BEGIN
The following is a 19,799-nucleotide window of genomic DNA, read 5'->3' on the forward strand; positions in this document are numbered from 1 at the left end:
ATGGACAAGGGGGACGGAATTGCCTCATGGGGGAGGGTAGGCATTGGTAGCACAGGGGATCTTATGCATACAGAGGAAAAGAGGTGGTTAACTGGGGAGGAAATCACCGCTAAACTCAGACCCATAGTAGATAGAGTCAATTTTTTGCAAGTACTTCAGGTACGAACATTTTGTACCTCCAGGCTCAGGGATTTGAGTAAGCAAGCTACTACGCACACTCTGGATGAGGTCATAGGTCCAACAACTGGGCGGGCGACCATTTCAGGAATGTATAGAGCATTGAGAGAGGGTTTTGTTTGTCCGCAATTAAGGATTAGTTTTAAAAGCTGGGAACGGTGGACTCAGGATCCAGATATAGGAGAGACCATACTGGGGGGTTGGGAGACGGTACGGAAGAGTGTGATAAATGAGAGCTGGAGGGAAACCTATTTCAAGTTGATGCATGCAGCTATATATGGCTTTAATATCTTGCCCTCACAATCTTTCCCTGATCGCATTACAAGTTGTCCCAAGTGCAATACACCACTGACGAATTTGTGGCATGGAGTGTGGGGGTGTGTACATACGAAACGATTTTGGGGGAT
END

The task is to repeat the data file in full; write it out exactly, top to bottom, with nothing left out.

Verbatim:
The following is a 19,799-nucleotide window of genomic DNA, read 5'->3' on the forward strand; positions in this document are numbered from 1 at the left end:
ATGGACAAGGGGGACGGAATTGCCTCATGGGGGAGGGTAGGCATTGGTAGCACAGGGGATCTTATGCATACAGAGGAAAAGAGGTGGTTAACTGGGGAGGAAATCACCGCTAAACTCAGACCCATAGTAGATAGAGTCAATTTTTTGCAAGTACTTCAGGTACGAACATTTTGTACCTCCAGGCTCAGGGATTTGAGTAAGCAAGCTACTACGCACACTCTGGATGAGGTCATAGGTCCAACAACTGGGCGGGCGACCATTTCAGGAATGTATAGAGCATTGAGAGAGGGTTTTGTTTGTCCGCAATTAAGGATTAGTTTTAAAAGCTGGGAACGGTGGACTCAGGATCCAGATATAGGAGAGACCATACTGGGGGGTTGGGAGACGGTACGGAAGAGTGTGATAAATGAGAGCTGGAGGGAAACCTATTTCAAGTTGATGCATGCAGCTATATATGGCTTTAATATCTTGCCCTCACAATCTTTCCCTGATCGCATTACAAGTTGTCCCAAGTGCAATACACCACTGACGAATTTGTGGCATGGAGTGTGGGGGTGTGTACATACGAAACGATTTTGGGGGAT